38. You mention that spinach is a super healthy food, but what about his huge sodium content ?? new zealand spinach for example have more than 300 mg sodium for 100g.

    1. Science Based Diet: You need *some* sodium in your diet. Getting sodium from whole plant foods appears to be a great way to do it, because to my knowledge, there are no correlations between whole plant food eating and high blood pressure. It’s only added salt that appears to cause health problems/increase health risks.
      .
      According to the book Becoming Vegan (a great reference book), the RDA for sodium is 500mg minimum. Maximum is hard to figure out. I don’t think we have good data on that, because the data is usually including people who consume added table salt. The National Academy of Science has suggested 2,400 mg maximum. In that light, 300 mg doesn’t look to be much of a problem. Note that some people on this site have expressed concern that a whole plant food diet may not supply enough sodium. So, that spinach would look pretty good to them!
      .
      Those are just some ideas to help you put the spinach question into perspective.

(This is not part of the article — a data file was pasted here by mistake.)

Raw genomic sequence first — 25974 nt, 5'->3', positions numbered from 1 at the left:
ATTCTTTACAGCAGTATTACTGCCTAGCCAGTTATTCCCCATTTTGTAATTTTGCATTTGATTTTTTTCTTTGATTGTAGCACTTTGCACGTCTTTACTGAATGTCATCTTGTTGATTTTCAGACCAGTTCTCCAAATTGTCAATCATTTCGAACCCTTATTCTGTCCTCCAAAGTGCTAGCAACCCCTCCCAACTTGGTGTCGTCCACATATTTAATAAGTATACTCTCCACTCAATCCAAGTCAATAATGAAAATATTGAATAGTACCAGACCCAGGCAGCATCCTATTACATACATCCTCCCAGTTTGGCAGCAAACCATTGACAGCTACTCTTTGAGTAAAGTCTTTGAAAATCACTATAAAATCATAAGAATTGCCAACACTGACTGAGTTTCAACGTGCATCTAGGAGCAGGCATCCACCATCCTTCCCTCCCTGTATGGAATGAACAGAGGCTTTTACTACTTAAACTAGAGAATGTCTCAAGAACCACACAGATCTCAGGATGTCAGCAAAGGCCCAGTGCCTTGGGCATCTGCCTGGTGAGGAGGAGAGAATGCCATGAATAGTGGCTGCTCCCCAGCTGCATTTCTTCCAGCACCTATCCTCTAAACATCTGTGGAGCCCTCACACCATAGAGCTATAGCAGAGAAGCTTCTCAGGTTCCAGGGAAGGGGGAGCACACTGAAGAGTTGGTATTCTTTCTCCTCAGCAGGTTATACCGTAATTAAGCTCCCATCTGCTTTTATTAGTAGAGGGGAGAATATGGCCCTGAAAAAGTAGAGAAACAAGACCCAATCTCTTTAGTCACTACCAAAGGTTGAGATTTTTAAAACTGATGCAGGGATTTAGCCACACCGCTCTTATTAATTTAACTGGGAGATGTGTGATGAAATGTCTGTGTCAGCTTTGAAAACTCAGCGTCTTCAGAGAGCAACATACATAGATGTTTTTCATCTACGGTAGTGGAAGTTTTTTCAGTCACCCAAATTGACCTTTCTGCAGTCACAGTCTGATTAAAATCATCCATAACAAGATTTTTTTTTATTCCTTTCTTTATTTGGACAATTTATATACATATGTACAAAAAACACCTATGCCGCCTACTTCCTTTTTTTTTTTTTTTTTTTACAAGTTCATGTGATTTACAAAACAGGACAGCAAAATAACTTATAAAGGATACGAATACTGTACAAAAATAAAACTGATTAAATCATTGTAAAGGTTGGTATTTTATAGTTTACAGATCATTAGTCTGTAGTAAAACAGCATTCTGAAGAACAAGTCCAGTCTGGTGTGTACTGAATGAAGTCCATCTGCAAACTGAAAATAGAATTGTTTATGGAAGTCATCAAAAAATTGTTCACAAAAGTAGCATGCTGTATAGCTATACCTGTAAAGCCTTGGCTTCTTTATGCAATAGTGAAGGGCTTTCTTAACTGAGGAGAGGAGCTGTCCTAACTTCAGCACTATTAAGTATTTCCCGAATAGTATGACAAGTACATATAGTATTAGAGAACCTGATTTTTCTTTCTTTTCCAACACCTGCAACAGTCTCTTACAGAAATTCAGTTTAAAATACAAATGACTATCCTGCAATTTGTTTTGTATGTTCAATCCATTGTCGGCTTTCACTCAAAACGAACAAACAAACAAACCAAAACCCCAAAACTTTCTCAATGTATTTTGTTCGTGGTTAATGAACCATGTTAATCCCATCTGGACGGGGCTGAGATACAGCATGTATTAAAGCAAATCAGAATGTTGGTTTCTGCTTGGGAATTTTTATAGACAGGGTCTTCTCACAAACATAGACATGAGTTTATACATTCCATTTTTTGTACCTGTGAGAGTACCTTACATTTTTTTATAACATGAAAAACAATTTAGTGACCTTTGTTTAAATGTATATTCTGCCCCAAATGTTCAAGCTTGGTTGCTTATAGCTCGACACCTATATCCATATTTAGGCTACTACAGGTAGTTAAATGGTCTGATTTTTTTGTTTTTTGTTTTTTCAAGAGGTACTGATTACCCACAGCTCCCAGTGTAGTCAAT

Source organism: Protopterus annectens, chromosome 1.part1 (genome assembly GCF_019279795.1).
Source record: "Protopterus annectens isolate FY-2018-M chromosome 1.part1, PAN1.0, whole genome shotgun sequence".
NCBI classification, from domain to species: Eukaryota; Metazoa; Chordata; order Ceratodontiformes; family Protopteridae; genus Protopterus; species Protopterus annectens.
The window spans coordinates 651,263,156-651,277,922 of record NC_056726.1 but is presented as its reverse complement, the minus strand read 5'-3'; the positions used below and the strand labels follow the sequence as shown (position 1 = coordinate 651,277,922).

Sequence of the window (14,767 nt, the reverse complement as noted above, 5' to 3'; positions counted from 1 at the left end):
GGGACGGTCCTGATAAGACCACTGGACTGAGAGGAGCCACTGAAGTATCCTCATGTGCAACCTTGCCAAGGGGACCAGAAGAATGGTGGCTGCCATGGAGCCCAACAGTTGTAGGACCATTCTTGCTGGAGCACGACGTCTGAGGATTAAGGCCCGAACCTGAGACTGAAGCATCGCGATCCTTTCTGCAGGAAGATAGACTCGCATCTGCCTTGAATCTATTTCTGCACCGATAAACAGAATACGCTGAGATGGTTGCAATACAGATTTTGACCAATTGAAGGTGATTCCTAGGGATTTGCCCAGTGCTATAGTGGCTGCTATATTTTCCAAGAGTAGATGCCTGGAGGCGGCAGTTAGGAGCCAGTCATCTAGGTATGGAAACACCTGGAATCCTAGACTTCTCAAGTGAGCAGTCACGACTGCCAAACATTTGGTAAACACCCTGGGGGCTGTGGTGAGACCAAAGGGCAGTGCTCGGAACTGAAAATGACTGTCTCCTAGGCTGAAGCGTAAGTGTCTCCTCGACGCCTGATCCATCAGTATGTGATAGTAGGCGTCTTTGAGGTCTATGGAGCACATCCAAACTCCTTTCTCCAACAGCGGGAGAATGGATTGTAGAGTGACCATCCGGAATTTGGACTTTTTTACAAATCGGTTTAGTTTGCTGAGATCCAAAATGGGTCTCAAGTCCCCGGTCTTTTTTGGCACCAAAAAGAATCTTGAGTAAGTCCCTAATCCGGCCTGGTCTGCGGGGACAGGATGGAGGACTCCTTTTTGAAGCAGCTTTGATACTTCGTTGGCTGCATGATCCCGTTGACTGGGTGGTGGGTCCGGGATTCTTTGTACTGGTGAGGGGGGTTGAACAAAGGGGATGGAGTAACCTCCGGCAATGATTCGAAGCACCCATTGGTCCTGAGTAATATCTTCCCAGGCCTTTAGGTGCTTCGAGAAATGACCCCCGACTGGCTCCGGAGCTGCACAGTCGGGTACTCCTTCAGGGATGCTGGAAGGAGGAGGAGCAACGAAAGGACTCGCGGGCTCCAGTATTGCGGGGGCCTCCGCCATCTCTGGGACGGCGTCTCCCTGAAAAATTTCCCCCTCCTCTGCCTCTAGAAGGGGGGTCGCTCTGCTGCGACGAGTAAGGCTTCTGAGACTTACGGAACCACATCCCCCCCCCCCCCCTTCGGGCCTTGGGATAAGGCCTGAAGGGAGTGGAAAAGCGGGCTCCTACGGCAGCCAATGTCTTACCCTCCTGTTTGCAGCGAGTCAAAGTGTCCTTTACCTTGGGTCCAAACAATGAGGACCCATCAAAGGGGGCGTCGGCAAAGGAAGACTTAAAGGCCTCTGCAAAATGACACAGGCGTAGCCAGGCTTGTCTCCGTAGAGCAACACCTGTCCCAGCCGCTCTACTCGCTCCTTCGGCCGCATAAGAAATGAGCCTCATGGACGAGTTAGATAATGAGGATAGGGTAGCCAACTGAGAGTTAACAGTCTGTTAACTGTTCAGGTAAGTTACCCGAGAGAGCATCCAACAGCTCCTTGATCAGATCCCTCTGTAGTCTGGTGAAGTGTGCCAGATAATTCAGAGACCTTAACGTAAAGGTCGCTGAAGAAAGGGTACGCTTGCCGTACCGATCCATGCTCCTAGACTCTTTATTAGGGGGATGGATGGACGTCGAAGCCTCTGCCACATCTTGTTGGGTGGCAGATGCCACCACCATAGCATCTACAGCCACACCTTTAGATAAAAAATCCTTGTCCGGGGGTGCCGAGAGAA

2. Hello! I can’t seem to find the same numbers as you. I’ve found that 100 g of raw New Zealand spinach contains about 130 mg sodium. All fruits and vegetables are naturally low in sodium – so you can go ahead and enjoy large servings! :)

  39. What is the minimum sodium intake, and it the best way to reach that
    simply to add iodized table salt? Since I began a whole foods, plant
    based diet, lack of processed foods has made my sodium intake really low
    (and iodine, too). I’m struggling to get up to 1,500 mg. I’m
    struggling to get to 500 mg. I think I experienced the down-side of
    this last night when the temp was over 100 and I was at a baseball game.
    I was only in the sun half an hour before my stomach hurt, I got
    really dizzy and disoriented. I think it was heat exhaustion, something
    I have never had problems with before eating this way. Do I need to
    add some salt back into my diet?

  40. want to test this thing. How do I become deficient in sodium and what are the symptoms?

    Not consuming any salt for 30 days would do the thing?

  41. Dear Dr. Greger,